(ah-MEEL-deh)

The name is derived from the old German Armhild, which was a variation of Irmhild, made up of the elements, irm meaning “armour” and hild meaning “battle” hence “armour battle.”

The name is also occasionally used in South America.

Hazel

Gender: Feminine
Origin: English
(HAY-zul)

The name comes directly from the English word for the plant or shrub which is classified in the birch family and produces the flavorful nut known as hazelnut.

The word itself is derived from the Anglo-saxon Haesel. Like many popular floral names, Hazel first came into usage in the 19th-century. The word hazel is also used to describe a type of eye colour that is a mixture of green and brown.

The highest she has ranked in the U.S. top 1000 is in 1897 when she came in at # 18. Hazel completely fell out of the top 1000 in 1975 and reappeared in 1998 coming in at # 940. She currently rests at # 343 and seems to be rising. In Ireland she is quite popular, coming in at # 87 in 2007.

It was the name of a popular sitcom of the 1960s.

Laura

Gender: Feminine
Origin: Latin
Meaning: “laurel.”
Eng (LORE-uh); It/Span (LOW-rah).

The name first came into usage during the 9th century in Spain, due to the cult of Saint Laura of Cordova, (864).

She was a widow who decided to become a nun, but was put in a vat of molten lead and was boiled to death by her Moorish captors.

Laure de Noves, was the object of the poet, Petrarch’s affection (1308-1348). The Italian poet refers to her as Laura in his writings.

Laura, illustrated by her virtues and well-celebrated in my verse, appeared to me for the first time during my youth in 1327, on April 6, in the Church of Saint Claire in Avignon, in the first hour of the day; and in the same city, in the same month, on the same sixth day at the same first hour in the year of 1348, withdrew from life, while I was at Verona, unconscious of my loss…. Her chaste and lovely body was interred on the evening of the same day in the church of the Minorites: her soul, as I believe, returned to heaven, whence it came. (Petrarch)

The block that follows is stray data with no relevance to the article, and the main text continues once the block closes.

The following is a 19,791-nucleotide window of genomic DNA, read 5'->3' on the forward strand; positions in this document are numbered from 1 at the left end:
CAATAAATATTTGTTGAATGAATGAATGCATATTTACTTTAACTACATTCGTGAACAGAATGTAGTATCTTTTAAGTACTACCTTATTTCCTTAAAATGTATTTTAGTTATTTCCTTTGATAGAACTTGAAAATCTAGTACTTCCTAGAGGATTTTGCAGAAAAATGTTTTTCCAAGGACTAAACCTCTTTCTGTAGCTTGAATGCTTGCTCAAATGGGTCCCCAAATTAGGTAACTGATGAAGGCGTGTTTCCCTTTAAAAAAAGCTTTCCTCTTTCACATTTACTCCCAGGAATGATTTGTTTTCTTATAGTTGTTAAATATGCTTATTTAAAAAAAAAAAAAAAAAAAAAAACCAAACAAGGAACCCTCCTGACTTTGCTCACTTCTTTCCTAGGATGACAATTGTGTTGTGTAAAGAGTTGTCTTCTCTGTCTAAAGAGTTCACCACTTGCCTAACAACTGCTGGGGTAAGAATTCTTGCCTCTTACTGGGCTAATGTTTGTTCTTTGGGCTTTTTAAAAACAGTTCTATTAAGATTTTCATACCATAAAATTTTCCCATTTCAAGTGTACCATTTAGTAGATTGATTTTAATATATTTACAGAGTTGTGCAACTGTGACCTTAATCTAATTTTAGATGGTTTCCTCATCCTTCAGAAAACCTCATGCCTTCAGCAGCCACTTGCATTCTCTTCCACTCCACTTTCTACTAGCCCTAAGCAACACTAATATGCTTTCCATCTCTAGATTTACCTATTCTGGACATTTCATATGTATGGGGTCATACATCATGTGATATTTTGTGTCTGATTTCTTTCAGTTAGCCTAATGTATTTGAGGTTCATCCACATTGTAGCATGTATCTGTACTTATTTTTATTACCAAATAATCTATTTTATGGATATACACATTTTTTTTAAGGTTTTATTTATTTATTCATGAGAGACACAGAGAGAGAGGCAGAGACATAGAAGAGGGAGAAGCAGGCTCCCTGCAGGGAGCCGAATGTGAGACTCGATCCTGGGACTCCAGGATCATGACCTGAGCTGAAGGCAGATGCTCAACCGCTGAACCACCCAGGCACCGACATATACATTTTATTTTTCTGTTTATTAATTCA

Laure de Noves was the wife of Hugh de Sade, (the ancestor of the Marquis de Sade in which the name Laure appears often in the Sade family tree), who ultimately dies from the plague. She was the symbol of unrequited love and was transformed into a Beatrice type character after her death in many of Petrarch’s poems.

The name has always been relatively common in the English speaking world. Laura currently comes in at # 215 of the U.S. top 1000. In other countries her rankings are as follows:

  • Australia # 78 (2007)
  • Belgium # 3 (2006)
  • Chile # 43 (2006)
  • France # 26 (2006)
  • Hungary # 12 (2005)
  • Ireland # 32 (2007)
  • the Netherlands # 31 (2008)
  • Scotland # 77 (2007)
  • Slovenia # 36 (2005)
  • Spain # 4 (2007)

Other forms include:

  • Llora (Catalan pronounced YOH-rah)
  • Laure (French, diminutive form Laurette)
  • Lára (Icelandic pronounced LOW-rah)
  • Lavra (Slovenian/Russian)

Diminutive forms of Laura include Laurie, Lori, Lorie and Lauretta (Italian); Laurita (Spanish) and Laurette (French).

Masculine forms are the Italian Lauro and the late Latin Laurus.

The Laura form is used in most Romance speaking countries including Italy, Romania and is used among Portuguese speakers. It is also used throughout Central Europe such as the German speaking countries, Poland, Slovakia, Hungary and the Czech Republic.